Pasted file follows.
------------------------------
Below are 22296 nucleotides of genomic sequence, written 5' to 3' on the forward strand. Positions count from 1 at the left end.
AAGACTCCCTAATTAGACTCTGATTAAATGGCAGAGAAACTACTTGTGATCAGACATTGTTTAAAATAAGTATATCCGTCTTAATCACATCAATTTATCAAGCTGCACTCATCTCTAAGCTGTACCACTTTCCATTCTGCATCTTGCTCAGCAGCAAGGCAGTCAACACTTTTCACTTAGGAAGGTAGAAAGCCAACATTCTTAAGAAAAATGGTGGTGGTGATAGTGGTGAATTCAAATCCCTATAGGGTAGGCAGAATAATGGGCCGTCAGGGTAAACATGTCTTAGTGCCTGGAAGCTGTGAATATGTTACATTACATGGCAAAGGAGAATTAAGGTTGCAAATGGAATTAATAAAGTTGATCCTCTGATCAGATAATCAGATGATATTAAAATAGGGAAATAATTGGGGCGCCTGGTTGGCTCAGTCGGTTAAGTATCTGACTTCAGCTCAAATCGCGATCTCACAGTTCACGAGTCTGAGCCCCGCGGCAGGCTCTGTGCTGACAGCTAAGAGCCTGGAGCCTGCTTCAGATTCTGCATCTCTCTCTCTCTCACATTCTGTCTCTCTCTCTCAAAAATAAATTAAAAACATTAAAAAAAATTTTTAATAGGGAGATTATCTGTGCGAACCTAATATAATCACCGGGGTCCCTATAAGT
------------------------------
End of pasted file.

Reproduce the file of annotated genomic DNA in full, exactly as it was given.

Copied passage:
Below are 22296 nucleotides of genomic sequence, written 5' to 3' on the forward strand. Positions count from 1 at the left end.
AAGACTCCCTAATTAGACTCTGATTAAATGGCAGAGAAACTACTTGTGATCAGACATTGTTTAAAATAAGTATATCCGTCTTAATCACATCAATTTATCAAGCTGCACTCATCTCTAAGCTGTACCACTTTCCATTCTGCATCTTGCTCAGCAGCAAGGCAGTCAACACTTTTCACTTAGGAAGGTAGAAAGCCAACATTCTTAAGAAAAATGGTGGTGGTGATAGTGGTGAATTCAAATCCCTATAGGGTAGGCAGAATAATGGGCCGTCAGGGTAAACATGTCTTAGTGCCTGGAAGCTGTGAATATGTTACATTACATGGCAAAGGAGAATTAAGGTTGCAAATGGAATTAATAAAGTTGATCCTCTGATCAGATAATCAGATGATATTAAAATAGGGAAATAATTGGGGCGCCTGGTTGGCTCAGTCGGTTAAGTATCTGACTTCAGCTCAAATCGCGATCTCACAGTTCACGAGTCTGAGCCCCGCGGCAGGCTCTGTGCTGACAGCTAAGAGCCTGGAGCCTGCTTCAGATTCTGCATCTCTCTCTCTCTCACATTCTGTCTCTCTCTCTCAAAAATAAATTAAAAACATTAAAAAAAATTTTTAATAGGGAGATTATCTGTGCGAACCTAATATAATCACCGGGGTCCCTATAAGT